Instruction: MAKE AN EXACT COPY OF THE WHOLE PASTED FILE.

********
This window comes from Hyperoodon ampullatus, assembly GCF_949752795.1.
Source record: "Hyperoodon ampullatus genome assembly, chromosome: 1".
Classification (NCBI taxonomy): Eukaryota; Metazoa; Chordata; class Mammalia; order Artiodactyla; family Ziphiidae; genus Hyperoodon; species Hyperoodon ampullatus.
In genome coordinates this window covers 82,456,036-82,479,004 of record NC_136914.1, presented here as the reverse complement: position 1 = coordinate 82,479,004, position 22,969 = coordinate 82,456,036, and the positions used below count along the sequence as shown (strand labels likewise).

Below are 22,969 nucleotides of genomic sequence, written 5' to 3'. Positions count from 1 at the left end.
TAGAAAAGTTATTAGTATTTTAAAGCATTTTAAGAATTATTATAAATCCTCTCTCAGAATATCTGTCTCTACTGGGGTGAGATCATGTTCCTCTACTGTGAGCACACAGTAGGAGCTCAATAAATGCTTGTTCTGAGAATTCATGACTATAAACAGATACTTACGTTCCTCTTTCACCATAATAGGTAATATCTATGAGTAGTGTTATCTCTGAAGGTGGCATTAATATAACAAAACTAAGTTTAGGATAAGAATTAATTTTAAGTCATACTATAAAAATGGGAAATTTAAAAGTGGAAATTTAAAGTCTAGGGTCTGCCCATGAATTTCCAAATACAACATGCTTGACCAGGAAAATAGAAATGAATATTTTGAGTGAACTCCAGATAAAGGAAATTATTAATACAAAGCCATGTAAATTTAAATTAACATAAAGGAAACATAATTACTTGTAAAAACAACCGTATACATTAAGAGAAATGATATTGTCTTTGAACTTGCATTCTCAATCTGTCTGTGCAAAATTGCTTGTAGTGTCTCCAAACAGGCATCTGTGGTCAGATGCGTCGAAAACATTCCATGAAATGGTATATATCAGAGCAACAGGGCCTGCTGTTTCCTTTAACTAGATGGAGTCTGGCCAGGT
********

This window comes from Hyperoodon ampullatus, assembly GCF_949752795.1.
Source record: "Hyperoodon ampullatus genome assembly, chromosome: 1".
Classification (NCBI taxonomy): Eukaryota; Metazoa; Chordata; class Mammalia; order Artiodactyla; family Ziphiidae; genus Hyperoodon; species Hyperoodon ampullatus.
In genome coordinates this window covers 82,456,036-82,479,004 of record NC_136914.1, presented here as the reverse complement: position 1 = coordinate 82,479,004, position 22,969 = coordinate 82,456,036, and the positions used below count along the sequence as shown (strand labels likewise).

Below are 22,969 nucleotides of genomic sequence, written 5' to 3'. Positions count from 1 at the left end.
TAGAAAAGTTATTAGTATTTTAAAGCATTTTAAGAATTATTATAAATCCTCTCTCAGAATATCTGTCTCTACTGGGGTGAGATCATGTTCCTCTACTGTGAGCACACAGTAGGAGCTCAATAAATGCTTGTTCTGAGAATTCATGACTATAAACAGATACTTACGTTCCTCTTTCACCATAATAGGTAATATCTATGAGTAGTGTTATCTCTGAAGGTGGCATTAATATAACAAAACTAAGTTTAGGATAAGAATTAATTTTAAGTCATACTATAAAAATGGGAAATTTAAAAGTGGAAATTTAAAGTCTAGGGTCTGCCCATGAATTTCCAAATACAACATGCTTGACCAGGAAAATAGAAATGAATATTTTGAGTGAACTCCAGATAAAGGAAATTATTAATACAAAGCCATGTAAATTTAAATTAACATAAAGGAAACATAATTACTTGTAAAAACAACCGTATACATTAAGAGAAATGATATTGTCTTTGAACTTGCATTCTCAATCTGTCTGTGCAAAATTGCTTGTAGTGTCTCCAAACAGGCATCTGTGGTCAGATGCGTCGAAAACATTCCATGAAATGGTATATATCAGAGCAACAGGGCCTGCTGTTTCCTTTAACTAGATGGAGTCTGGCCAGGT